Navigation for Pedestrians & Bicyclists
Pedestrians and bicyclists move through this type of intersection generally the same as a conventional one. For those crossing the main street, they will follow a diagonal crossing and proceed under pedestrian signals that indicate when it’s safe to cross.
A thru-cut intersection is a variation of the typical reduced conflict intersection
. A thru-cut intersection works best when the side road at an intersection is congested due to increased traffic volumes at certain times of the day. This contemporary design reduces delays at intersections and allows people to reach their destinations sooner.
Navigating a Thru-Cut Intersection
With a thru-cut intersection, drivers on the side road do not go straight – they turn either left or right under a traffic signal. If they wish to cross the main road, they turn right first; then either make a safe U-turn or turn left at nearby cross street to reach their intended destination. See illustration below.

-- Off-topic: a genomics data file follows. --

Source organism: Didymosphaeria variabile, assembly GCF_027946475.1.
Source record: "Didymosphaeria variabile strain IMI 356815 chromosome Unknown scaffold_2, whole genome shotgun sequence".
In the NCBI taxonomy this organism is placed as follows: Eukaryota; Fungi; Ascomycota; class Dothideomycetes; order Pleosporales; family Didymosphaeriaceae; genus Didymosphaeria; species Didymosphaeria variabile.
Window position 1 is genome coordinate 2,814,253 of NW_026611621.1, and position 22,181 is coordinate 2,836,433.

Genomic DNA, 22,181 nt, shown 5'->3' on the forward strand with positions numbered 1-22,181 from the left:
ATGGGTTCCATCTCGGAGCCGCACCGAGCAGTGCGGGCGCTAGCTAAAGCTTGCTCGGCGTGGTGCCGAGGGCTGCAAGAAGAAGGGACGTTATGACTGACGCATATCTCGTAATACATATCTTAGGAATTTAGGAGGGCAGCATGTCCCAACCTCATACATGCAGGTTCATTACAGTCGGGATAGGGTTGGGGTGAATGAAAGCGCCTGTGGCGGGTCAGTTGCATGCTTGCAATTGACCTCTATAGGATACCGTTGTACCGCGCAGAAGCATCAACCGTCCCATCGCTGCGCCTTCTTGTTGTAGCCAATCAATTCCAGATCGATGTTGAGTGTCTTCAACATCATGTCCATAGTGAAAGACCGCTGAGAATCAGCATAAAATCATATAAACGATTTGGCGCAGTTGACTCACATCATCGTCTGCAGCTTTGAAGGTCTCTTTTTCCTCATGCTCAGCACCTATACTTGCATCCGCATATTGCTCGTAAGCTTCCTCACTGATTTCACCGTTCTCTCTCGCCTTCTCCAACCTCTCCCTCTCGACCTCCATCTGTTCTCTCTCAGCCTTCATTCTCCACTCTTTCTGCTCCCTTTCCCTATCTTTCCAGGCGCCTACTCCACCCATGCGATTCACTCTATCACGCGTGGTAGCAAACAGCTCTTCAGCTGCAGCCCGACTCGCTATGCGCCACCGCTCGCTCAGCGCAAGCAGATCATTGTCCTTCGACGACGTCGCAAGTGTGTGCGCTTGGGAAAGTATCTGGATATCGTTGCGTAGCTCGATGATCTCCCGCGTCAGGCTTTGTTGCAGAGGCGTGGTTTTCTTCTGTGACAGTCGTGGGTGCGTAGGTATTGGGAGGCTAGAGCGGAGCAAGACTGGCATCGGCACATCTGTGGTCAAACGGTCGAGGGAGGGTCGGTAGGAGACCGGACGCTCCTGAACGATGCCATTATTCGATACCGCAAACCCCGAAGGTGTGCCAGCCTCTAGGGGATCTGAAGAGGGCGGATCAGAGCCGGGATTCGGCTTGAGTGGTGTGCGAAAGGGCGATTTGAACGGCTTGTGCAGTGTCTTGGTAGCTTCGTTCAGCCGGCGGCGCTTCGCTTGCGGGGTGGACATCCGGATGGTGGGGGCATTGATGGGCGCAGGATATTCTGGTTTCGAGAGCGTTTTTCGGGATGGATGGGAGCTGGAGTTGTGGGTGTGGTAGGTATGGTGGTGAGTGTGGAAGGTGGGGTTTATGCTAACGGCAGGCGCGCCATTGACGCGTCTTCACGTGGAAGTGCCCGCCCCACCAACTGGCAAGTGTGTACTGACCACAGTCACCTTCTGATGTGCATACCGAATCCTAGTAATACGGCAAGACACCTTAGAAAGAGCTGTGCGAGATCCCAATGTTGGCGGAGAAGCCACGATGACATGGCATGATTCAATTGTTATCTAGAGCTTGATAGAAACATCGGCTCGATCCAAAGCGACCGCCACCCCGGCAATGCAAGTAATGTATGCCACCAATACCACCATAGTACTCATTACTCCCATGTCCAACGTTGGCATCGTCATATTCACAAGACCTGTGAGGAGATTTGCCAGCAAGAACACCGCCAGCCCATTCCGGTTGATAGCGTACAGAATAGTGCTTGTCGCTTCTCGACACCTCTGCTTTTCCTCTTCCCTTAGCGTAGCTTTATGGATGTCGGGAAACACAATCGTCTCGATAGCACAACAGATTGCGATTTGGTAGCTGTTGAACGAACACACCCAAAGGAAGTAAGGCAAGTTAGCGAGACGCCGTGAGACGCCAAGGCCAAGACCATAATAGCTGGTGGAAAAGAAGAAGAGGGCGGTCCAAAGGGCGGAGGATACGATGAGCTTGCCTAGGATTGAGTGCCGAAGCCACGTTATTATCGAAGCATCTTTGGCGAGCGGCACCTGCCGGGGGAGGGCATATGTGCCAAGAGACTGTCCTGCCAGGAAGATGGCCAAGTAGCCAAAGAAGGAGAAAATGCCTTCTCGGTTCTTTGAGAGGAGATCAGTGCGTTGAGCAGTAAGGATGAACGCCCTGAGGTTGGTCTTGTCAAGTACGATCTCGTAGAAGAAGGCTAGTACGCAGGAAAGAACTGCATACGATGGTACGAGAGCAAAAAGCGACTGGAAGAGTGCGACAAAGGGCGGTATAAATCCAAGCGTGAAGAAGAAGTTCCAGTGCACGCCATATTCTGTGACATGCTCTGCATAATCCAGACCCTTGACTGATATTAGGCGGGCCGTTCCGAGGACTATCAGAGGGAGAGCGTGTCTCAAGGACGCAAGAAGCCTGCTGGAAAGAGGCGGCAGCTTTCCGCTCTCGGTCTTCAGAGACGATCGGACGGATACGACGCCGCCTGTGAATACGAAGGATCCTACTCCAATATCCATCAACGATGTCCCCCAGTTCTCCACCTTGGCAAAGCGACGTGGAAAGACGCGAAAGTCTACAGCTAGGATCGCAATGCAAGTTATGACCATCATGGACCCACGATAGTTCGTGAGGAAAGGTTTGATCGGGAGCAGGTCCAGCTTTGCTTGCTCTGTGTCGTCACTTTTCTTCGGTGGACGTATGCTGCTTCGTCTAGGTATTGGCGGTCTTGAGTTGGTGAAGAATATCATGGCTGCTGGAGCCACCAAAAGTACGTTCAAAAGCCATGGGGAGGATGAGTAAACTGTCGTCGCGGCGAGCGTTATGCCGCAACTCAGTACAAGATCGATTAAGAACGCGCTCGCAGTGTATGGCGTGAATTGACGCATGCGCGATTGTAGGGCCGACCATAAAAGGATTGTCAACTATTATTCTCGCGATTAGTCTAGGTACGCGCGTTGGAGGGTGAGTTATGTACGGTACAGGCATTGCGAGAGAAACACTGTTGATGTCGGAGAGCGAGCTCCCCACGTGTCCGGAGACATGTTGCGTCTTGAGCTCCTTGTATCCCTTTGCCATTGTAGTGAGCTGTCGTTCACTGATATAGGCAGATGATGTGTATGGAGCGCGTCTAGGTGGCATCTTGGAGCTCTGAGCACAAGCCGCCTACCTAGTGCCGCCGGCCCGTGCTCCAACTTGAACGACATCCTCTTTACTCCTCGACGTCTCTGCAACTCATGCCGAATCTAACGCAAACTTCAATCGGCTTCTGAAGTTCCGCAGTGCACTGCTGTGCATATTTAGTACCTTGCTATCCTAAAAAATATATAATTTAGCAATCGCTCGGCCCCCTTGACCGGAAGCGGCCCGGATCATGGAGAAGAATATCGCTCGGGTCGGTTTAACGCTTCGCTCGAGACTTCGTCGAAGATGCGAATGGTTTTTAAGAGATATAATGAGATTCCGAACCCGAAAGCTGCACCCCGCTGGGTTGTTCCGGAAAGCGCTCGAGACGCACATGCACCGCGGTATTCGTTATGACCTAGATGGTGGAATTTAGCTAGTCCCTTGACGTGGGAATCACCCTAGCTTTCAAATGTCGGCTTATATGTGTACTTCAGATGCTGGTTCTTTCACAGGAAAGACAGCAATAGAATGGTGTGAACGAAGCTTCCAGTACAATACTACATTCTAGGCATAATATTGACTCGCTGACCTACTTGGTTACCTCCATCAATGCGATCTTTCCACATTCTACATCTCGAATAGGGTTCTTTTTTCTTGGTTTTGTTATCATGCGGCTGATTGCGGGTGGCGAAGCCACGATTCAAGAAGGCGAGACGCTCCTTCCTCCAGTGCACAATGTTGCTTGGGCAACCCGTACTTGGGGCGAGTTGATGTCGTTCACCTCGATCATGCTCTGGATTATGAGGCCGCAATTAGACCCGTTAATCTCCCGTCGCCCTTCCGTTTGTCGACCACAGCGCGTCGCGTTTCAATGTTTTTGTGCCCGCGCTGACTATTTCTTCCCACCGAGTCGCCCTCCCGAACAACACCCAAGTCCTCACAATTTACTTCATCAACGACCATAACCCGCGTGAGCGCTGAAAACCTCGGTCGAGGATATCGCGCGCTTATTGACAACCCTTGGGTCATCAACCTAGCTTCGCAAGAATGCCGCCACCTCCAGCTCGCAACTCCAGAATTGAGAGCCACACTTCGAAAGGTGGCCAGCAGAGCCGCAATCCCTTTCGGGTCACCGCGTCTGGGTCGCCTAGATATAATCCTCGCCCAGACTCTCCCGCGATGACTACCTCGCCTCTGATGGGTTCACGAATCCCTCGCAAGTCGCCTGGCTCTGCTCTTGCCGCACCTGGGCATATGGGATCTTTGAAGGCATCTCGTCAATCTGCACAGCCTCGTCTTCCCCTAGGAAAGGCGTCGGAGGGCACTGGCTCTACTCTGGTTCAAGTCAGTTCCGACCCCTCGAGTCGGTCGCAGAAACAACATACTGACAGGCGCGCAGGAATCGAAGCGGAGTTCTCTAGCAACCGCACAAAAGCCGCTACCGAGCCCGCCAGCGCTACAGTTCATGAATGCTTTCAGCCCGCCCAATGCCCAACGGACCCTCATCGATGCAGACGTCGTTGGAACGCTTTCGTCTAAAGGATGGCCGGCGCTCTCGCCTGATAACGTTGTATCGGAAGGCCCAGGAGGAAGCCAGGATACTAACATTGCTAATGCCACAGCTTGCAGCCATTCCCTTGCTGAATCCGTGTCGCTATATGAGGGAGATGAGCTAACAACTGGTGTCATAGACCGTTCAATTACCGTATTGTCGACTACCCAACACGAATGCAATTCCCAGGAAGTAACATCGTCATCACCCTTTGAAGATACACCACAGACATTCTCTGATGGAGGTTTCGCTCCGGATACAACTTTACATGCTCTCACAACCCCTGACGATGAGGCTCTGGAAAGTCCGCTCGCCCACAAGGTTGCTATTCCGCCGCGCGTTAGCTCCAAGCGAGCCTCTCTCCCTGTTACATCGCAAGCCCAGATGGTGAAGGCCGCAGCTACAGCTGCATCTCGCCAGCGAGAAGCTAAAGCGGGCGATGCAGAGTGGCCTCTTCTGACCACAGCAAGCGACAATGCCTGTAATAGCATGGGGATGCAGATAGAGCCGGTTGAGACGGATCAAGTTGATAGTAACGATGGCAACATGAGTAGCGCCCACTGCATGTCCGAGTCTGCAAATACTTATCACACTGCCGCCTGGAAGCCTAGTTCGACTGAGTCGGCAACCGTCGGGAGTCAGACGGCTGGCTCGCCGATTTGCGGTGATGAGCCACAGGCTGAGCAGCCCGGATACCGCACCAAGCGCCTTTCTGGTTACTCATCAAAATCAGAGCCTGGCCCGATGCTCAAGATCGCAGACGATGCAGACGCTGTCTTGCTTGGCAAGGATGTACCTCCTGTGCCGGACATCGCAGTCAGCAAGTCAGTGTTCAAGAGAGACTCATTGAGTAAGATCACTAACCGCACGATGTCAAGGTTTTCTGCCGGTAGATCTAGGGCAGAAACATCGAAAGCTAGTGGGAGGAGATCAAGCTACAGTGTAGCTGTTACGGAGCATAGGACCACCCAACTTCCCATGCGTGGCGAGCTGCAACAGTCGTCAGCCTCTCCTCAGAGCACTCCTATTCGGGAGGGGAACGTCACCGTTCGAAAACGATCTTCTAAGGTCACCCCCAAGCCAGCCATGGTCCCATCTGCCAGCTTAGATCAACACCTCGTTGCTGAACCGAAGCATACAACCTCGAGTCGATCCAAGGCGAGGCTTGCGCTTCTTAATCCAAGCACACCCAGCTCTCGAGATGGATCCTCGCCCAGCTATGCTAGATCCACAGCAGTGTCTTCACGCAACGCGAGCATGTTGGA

Drivers on the main corridor at the same intersection may go in any direction when it’s their turn under the traffic signal. See illustration below.
Note: For simplicity, traffic signals and crosswalks are not shown in the illustration.
Benefits of a Thru-Cut Intersection
This innovative intersection offers several benefits. One is the design can be more cost-effective and less impactful to surrounding properties, than the alternative of adding lanes to improve traffic capacity. Other advantages include:
- Increases the flow of traffic at an intersection
- Requires fewer traffic lights, which reduces delays